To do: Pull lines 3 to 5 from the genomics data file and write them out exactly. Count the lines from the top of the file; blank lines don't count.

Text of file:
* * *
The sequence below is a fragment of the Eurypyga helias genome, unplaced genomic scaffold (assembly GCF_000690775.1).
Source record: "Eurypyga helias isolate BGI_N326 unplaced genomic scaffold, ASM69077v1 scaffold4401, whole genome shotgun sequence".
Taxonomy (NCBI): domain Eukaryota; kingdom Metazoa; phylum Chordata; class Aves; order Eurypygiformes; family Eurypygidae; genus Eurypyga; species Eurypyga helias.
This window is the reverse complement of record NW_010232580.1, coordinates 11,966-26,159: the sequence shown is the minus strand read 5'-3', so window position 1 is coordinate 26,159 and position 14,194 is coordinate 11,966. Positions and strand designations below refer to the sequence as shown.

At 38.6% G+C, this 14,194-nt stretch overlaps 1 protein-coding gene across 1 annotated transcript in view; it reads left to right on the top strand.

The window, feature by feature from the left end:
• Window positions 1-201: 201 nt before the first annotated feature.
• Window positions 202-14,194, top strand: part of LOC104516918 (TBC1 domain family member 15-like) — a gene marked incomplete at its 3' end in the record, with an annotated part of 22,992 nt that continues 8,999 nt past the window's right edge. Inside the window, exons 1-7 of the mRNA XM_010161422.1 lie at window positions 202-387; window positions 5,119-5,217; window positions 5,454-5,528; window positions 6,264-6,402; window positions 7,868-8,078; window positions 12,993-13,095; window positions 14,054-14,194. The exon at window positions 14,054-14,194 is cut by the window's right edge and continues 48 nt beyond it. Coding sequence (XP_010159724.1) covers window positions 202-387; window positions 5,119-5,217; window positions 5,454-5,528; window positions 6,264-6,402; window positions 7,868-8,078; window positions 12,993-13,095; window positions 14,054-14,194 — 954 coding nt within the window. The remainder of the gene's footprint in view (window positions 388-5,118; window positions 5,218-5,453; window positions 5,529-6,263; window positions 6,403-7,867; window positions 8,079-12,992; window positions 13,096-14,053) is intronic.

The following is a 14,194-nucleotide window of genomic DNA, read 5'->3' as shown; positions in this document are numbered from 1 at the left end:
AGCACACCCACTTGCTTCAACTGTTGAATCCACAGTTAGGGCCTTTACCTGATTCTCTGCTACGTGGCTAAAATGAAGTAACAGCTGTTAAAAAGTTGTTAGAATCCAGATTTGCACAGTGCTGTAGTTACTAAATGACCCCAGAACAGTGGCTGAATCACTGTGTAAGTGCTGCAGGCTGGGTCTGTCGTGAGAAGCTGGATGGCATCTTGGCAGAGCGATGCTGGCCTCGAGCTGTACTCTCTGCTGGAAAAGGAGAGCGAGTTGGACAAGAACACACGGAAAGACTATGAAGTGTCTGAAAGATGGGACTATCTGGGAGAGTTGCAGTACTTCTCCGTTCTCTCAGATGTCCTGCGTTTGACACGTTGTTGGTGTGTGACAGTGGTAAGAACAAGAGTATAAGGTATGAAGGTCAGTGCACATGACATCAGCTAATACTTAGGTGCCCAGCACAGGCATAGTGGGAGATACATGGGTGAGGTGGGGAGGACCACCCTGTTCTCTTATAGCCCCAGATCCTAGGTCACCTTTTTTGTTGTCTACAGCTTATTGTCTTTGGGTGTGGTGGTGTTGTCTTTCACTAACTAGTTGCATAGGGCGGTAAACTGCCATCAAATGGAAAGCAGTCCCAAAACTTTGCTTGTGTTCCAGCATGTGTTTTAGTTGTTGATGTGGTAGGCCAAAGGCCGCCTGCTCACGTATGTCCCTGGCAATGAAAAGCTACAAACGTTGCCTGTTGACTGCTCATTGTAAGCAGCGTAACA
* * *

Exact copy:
Taxonomy (NCBI): domain Eukaryota; kingdom Metazoa; phylum Chordata; class Aves; order Eurypygiformes; family Eurypygidae; genus Eurypyga; species Eurypyga helias.
This window is the reverse complement of record NW_010232580.1, coordinates 11,966-26,159: the sequence shown is the minus strand read 5'-3', so window position 1 is coordinate 26,159 and position 14,194 is coordinate 11,966. Positions and strand designations below refer to the sequence as shown.

At 38.6% G+C, this 14,194-nt stretch overlaps 1 protein-coding gene across 1 annotated transcript in view; it reads left to right on the top strand.